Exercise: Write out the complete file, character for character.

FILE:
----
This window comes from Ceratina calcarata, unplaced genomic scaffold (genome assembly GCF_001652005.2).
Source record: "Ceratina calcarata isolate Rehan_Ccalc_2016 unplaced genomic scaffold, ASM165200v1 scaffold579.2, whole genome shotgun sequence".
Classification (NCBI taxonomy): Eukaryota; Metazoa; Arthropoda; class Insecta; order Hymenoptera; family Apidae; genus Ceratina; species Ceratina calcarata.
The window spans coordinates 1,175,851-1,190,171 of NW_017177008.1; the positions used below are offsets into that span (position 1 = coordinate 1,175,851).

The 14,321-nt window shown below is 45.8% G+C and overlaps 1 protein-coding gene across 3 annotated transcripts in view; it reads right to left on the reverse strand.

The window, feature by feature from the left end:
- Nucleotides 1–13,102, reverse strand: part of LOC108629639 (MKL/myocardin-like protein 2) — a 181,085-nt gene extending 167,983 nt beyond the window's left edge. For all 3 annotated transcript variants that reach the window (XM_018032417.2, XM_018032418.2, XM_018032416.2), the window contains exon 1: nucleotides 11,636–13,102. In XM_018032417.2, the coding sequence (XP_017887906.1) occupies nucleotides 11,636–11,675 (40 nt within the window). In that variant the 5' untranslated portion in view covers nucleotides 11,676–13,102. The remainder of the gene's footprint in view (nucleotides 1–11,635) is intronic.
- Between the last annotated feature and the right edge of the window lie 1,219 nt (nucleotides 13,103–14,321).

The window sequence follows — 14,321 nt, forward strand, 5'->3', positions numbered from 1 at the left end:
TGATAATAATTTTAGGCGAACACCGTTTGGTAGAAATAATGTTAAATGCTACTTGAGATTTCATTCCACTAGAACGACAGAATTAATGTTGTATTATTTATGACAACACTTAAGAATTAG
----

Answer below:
This window comes from Ceratina calcarata, unplaced genomic scaffold (genome assembly GCF_001652005.2).
Source record: "Ceratina calcarata isolate Rehan_Ccalc_2016 unplaced genomic scaffold, ASM165200v1 scaffold579.2, whole genome shotgun sequence".
Classification (NCBI taxonomy): Eukaryota; Metazoa; Arthropoda; class Insecta; order Hymenoptera; family Apidae; genus Ceratina; species Ceratina calcarata.
The window spans coordinates 1,175,851-1,190,171 of NW_017177008.1; the positions used below are offsets into that span (position 1 = coordinate 1,175,851).

The 14,321-nt window shown below is 45.8% G+C and overlaps 1 protein-coding gene across 3 annotated transcripts in view; it reads right to left on the reverse strand.

The window, feature by feature from the left end:
- Nucleotides 1–13,102, reverse strand: part of LOC108629639 (MKL/myocardin-like protein 2) — a 181,085-nt gene extending 167,983 nt beyond the window's left edge. For all 3 annotated transcript variants that reach the window (XM_018032417.2, XM_018032418.2, XM_018032416.2), the window contains exon 1: nucleotides 11,636–13,102. In XM_018032417.2, the coding sequence (XP_017887906.1) occupies nucleotides 11,636–11,675 (40 nt within the window). In that variant the 5' untranslated portion in view covers nucleotides 11,676–13,102. The remainder of the gene's footprint in view (nucleotides 1–11,635) is intronic.
- Between the last annotated feature and the right edge of the window lie 1,219 nt (nucleotides 13,103–14,321).

The window sequence follows — 14,321 nt, forward strand, 5'->3', positions numbered from 1 at the left end:
TGATAATAATTTTAGGCGAACACCGTTTGGTAGAAATAATGTTAAATGCTACTTGAGATTTCATTCCACTAGAACGACAGAATTAATGTTGTATTATTTATGACAACACTTAAGAATTAG